May 4, 2011


This blog has been a pleasure to write.  As my loyal readers know this blog is a project for my communicating science class and I am sad to say it has come to an end.  After this point no new posts will be written but the blog will remain online for your entertainment. 

I have learned a lot from this blogging experience and I thank all of you who read my blog and especially those who commented.  Don’t hesitate to contact me via the contact widget on the bottom right.
So long and thanks for all the fish!


May 3, 2011

Angels & Demons

Angels & Demons is a great book written by Dan Brown that is full of suspense and mystery.  In 2009 a film adaptation of the book was made starring Tom Hanks as Robert Langdon, a Harvard symbologist.

But while the book and the movie are entertaining they are full of inaccuracies.  That is why I got the idea to write about the inaccuracies from J.D.’s blog Science in Fiction.  J.D. is no stranger to pointing out inaccuracies in Angels & Demons, since she already has in her post Angels +Demons + Science. Go check it out!

But seeing as this is a biometrics blog I will post on the inaccuracy in biometrics on Angels & Demons, particularly their use of a retinal scanner.  

The Prologue to the book is a grim scene where an intruder brands Physicist Leonardo Vetra and “The figure produced a blade and brought it to Vetra’s face. The blade hovered. Carefully. Surgically.”  You find out later in the book that Vetra’s eye was “stolen” during his murder.  

Once Langdon makes it down to Vetra’s laboratory deep underground, they find that the laboratory is locked with a retinal scanner.  Langdon realizes why the eye was stolen and looks below the scanner at a couple drops of blood.  Further in to the laboratory there is another retinal scanner where this time on the floor they find Vetra’s eye in all its hazel colored glory.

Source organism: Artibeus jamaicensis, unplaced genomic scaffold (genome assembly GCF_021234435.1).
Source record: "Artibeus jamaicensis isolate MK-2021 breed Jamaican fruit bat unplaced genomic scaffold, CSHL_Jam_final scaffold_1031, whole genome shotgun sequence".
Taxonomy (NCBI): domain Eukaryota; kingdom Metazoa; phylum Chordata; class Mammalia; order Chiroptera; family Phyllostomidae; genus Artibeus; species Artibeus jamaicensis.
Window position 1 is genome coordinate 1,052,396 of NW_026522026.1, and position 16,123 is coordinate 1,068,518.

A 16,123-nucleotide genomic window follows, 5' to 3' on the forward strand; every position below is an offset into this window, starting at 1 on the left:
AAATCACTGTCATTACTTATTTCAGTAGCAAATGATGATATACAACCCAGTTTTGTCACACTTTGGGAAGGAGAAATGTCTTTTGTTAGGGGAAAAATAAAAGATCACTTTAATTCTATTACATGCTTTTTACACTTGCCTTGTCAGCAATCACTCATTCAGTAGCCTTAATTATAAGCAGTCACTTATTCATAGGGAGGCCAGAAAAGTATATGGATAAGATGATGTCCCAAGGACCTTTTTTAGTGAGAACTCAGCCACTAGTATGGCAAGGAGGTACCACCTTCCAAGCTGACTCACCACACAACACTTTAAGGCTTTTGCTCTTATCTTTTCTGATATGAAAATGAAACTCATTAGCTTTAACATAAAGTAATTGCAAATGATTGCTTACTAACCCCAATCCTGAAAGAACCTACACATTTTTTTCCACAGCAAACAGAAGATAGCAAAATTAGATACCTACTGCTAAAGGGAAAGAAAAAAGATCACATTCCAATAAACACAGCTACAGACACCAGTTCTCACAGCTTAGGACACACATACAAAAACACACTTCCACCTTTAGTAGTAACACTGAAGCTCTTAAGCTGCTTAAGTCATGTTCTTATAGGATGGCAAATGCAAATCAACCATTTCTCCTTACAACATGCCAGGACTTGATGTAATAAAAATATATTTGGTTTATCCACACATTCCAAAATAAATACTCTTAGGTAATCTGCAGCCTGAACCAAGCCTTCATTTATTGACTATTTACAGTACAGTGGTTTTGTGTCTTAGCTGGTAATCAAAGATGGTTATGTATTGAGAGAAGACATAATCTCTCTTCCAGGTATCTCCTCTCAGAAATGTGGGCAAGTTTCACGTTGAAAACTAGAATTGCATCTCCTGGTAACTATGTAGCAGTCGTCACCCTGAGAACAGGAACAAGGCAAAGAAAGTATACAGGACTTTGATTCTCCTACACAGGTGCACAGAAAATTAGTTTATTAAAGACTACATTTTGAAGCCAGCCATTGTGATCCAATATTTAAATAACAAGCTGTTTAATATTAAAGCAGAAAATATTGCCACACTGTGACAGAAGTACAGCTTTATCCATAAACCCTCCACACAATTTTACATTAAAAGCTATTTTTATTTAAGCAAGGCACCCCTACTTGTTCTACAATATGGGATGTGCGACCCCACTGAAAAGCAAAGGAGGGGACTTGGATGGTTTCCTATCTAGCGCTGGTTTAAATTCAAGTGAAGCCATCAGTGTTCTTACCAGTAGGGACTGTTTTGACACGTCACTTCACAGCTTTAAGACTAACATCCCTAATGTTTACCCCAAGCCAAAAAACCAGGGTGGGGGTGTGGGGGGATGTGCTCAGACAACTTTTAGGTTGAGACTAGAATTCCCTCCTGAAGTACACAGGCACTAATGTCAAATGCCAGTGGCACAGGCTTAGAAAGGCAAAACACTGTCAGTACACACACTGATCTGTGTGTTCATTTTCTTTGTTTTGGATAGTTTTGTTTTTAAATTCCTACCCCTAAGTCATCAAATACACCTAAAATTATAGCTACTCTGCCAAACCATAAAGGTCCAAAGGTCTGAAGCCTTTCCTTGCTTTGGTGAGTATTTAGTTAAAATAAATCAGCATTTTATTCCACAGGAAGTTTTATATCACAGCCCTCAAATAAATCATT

So the question then is: Is it possible to remove an eye and use it for a retinal scanner? And the answer is very obviously no.  

There is a reason I called Retinal scanners the King of Biometrics, since fooling the scanner would be incredibly hard.  As far as taking the eye from Vetra and using it on the scanners there are a few reasons why this simply could not work.

First of all, soon after you die all of the blood drains from your retina and thus there is no pattern to recognize.  You might be inclined to point out that the prologue suggests that Vetra is still alive when his eye is removed and you would be correct.  But even given that he was alive when his eye was removed the retina would be ruined if not preserved in a perfect way.  

Consider the retina as a thin piece of tissue paper lining the surface of a sink full of water.  When the water is moved the retina would detach and thus ruin it for scanning.  In a younger person the sink would be full of a material with a consistency closer to jello.  However in the book it mentions that Vetra is elderly and thus his retina would be very fragile.  

Secondly even if somehow the killer could remove the eye perfectly without ruining the retina, he could never use it on the scanner.  As you loyal readers know, retinal scanning requires the subject to focus on a green light that they observe in the scanner.  This simply could not be done with a detached eye.